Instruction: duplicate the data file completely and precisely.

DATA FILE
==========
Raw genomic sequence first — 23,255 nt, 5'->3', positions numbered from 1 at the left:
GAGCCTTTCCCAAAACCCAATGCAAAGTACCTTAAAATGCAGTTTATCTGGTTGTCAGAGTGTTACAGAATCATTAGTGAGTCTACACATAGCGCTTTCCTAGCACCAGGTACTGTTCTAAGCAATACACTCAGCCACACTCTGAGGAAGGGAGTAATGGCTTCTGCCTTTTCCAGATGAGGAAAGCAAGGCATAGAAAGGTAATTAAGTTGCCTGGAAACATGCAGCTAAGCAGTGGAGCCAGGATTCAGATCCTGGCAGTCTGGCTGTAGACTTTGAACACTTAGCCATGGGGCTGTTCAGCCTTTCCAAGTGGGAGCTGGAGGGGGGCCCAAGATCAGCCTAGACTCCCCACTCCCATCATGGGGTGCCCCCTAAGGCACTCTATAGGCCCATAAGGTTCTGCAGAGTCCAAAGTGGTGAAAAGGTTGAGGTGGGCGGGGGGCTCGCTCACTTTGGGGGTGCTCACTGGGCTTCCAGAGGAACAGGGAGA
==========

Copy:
Raw genomic sequence first — 23,255 nt, 5'->3', positions numbered from 1 at the left:
GAGCCTTTCCCAAAACCCAATGCAAAGTACCTTAAAATGCAGTTTATCTGGTTGTCAGAGTGTTACAGAATCATTAGTGAGTCTACACATAGCGCTTTCCTAGCACCAGGTACTGTTCTAAGCAATACACTCAGCCACACTCTGAGGAAGGGAGTAATGGCTTCTGCCTTTTCCAGATGAGGAAAGCAAGGCATAGAAAGGTAATTAAGTTGCCTGGAAACATGCAGCTAAGCAGTGGAGCCAGGATTCAGATCCTGGCAGTCTGGCTGTAGACTTTGAACACTTAGCCATGGGGCTGTTCAGCCTTTCCAAGTGGGAGCTGGAGGGGGGCCCAAGATCAGCCTAGACTCCCCACTCCCATCATGGGGTGCCCCCTAAGGCACTCTATAGGCCCATAAGGTTCTGCAGAGTCCAAAGTGGTGAAAAGGTTGAGGTGGGCGGGGGGCTCGCTCACTTTGGGGGTGCTCACTGGGCTTCCAGAGGAACAGGGAGA